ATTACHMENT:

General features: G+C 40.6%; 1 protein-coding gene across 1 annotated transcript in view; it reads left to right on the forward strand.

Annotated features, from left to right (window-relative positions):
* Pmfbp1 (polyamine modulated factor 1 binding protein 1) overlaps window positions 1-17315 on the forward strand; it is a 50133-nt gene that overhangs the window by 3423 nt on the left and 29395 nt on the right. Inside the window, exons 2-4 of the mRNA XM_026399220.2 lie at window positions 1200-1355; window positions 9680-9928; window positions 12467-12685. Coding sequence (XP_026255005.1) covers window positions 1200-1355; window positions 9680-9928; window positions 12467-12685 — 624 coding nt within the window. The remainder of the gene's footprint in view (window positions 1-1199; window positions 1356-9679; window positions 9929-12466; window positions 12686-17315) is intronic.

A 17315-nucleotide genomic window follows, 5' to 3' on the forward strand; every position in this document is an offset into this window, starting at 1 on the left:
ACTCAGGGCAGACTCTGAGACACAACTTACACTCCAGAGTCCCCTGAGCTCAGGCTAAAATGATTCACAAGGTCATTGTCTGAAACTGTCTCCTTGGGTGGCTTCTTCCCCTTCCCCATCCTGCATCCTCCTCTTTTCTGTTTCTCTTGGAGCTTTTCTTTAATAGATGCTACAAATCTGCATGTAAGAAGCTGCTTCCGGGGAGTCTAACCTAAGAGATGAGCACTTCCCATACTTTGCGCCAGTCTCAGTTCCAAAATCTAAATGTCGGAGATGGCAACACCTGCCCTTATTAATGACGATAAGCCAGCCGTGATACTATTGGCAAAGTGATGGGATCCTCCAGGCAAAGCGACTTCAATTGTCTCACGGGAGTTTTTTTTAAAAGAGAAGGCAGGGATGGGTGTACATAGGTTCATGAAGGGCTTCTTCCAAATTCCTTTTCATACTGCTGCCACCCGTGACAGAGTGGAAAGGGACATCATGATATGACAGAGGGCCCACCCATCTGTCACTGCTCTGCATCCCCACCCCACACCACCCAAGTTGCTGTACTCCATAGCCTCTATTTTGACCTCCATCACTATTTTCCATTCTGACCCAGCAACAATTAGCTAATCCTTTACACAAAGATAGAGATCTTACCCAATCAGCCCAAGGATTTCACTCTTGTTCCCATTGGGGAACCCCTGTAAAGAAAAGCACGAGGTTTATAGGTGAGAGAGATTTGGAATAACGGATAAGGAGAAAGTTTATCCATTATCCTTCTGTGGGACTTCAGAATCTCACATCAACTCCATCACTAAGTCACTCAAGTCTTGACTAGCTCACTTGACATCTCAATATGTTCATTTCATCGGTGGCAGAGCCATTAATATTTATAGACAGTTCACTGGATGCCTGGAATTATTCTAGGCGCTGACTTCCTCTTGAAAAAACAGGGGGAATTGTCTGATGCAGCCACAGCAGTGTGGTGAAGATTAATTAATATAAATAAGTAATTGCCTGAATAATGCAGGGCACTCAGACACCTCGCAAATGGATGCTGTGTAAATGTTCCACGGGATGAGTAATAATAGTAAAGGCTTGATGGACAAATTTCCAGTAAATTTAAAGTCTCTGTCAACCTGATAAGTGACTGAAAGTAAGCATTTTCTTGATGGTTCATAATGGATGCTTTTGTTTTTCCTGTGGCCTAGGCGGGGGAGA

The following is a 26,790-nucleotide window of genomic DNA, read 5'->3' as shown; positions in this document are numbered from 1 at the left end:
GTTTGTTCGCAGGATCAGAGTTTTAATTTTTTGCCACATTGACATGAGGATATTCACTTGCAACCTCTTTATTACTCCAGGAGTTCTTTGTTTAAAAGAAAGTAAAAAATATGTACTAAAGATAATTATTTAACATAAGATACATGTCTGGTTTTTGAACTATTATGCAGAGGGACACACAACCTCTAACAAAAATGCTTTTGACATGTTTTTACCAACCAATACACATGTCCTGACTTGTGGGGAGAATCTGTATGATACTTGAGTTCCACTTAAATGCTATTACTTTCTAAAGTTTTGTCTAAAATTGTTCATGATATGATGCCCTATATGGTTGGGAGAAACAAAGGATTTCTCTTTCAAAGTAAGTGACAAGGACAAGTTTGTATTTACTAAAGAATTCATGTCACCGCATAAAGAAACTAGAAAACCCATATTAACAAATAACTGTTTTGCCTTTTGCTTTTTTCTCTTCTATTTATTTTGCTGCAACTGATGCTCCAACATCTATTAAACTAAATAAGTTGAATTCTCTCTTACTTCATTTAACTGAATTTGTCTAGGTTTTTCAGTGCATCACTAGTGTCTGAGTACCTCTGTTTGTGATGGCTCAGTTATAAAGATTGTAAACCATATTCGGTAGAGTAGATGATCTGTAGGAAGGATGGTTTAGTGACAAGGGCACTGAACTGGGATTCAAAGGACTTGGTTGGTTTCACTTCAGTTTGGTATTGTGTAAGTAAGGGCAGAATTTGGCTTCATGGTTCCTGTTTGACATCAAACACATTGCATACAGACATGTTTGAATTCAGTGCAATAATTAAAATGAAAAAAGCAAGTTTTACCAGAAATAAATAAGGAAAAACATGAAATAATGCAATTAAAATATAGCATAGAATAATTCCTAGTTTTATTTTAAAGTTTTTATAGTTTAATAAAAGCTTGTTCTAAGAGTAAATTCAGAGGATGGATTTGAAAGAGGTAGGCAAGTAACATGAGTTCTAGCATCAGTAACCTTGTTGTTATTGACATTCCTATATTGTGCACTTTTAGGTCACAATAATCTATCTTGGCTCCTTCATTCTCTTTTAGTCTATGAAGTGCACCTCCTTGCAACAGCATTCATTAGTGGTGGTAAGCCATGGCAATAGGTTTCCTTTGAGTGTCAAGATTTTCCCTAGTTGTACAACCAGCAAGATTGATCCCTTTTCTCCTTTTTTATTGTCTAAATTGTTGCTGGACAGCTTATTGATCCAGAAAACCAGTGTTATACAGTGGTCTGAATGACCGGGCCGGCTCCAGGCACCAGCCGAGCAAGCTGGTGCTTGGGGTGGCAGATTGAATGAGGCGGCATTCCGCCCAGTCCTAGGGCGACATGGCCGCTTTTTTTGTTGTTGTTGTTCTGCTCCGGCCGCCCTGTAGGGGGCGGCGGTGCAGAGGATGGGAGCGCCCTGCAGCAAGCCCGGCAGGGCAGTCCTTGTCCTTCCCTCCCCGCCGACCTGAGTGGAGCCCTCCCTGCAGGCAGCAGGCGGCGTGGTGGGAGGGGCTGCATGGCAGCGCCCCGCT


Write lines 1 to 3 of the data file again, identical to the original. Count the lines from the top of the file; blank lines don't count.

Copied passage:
General features: G+C 40.6%; 1 protein-coding gene across 1 annotated transcript in view; it reads left to right on the forward strand.

Annotated features, from left to right (window-relative positions):
* Pmfbp1 (polyamine modulated factor 1 binding protein 1) overlaps window positions 1-17315 on the forward strand; it is a 50133-nt gene that overhangs the window by 3423 nt on the left and 29395 nt on the right. Inside the window, exons 2-4 of the mRNA XM_026399220.2 lie at window positions 1200-1355; window positions 9680-9928; window positions 12467-12685. Coding sequence (XP_026255005.1) covers window positions 1200-1355; window positions 9680-9928; window positions 12467-12685 — 624 coding nt within the window. The remainder of the gene's footprint in view (window positions 1-1199; window positions 1356-9679; window positions 9929-12466; window positions 12686-17315) is intronic.